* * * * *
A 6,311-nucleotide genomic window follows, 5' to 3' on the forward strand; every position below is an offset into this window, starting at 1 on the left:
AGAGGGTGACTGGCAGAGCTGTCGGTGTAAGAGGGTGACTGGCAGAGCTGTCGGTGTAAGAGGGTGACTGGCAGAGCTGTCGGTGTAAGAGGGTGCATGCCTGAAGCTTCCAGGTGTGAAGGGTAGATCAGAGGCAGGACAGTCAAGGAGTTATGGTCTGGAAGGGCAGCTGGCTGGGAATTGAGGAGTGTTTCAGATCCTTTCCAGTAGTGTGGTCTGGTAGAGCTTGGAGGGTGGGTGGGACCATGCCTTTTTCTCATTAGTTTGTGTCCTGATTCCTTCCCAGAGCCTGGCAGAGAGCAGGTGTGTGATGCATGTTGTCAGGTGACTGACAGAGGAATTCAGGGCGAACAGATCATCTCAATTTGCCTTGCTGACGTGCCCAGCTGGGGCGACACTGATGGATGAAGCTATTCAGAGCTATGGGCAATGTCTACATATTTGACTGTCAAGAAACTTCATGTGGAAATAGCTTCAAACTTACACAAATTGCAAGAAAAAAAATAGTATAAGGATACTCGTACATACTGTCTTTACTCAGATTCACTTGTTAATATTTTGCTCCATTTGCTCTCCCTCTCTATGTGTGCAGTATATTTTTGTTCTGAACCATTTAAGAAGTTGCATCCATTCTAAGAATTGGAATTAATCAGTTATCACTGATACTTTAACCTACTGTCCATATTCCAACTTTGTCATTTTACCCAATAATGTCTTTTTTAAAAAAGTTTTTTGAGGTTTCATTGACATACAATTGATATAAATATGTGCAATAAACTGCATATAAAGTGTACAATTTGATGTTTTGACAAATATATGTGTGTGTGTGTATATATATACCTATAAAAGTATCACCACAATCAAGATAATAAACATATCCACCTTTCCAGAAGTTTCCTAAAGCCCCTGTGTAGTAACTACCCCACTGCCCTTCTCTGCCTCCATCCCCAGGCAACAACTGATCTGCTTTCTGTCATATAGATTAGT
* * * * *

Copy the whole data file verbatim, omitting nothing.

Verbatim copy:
A 6,311-nucleotide genomic window follows, 5' to 3' on the forward strand; every position below is an offset into this window, starting at 1 on the left:
AGAGGGTGACTGGCAGAGCTGTCGGTGTAAGAGGGTGACTGGCAGAGCTGTCGGTGTAAGAGGGTGACTGGCAGAGCTGTCGGTGTAAGAGGGTGCATGCCTGAAGCTTCCAGGTGTGAAGGGTAGATCAGAGGCAGGACAGTCAAGGAGTTATGGTCTGGAAGGGCAGCTGGCTGGGAATTGAGGAGTGTTTCAGATCCTTTCCAGTAGTGTGGTCTGGTAGAGCTTGGAGGGTGGGTGGGACCATGCCTTTTTCTCATTAGTTTGTGTCCTGATTCCTTCCCAGAGCCTGGCAGAGAGCAGGTGTGTGATGCATGTTGTCAGGTGACTGACAGAGGAATTCAGGGCGAACAGATCATCTCAATTTGCCTTGCTGACGTGCCCAGCTGGGGCGACACTGATGGATGAAGCTATTCAGAGCTATGGGCAATGTCTACATATTTGACTGTCAAGAAACTTCATGTGGAAATAGCTTCAAACTTACACAAATTGCAAGAAAAAAAATAGTATAAGGATACTCGTACATACTGTCTTTACTCAGATTCACTTGTTAATATTTTGCTCCATTTGCTCTCCCTCTCTATGTGTGCAGTATATTTTTGTTCTGAACCATTTAAGAAGTTGCATCCATTCTAAGAATTGGAATTAATCAGTTATCACTGATACTTTAACCTACTGTCCATATTCCAACTTTGTCATTTTACCCAATAATGTCTTTTTTAAAAAAGTTTTTTGAGGTTTCATTGACATACAATTGATATAAATATGTGCAATAAACTGCATATAAAGTGTACAATTTGATGTTTTGACAAATATATGTGTGTGTGTGTATATATATACCTATAAAAGTATCACCACAATCAAGATAATAAACATATCCACCTTTCCAGAAGTTTCCTAAAGCCCCTGTGTAGTAACTACCCCACTGCCCTTCTCTGCCTCCATCCCCAGGCAACAACTGATCTGCTTTCTGTCATATAGATTAGT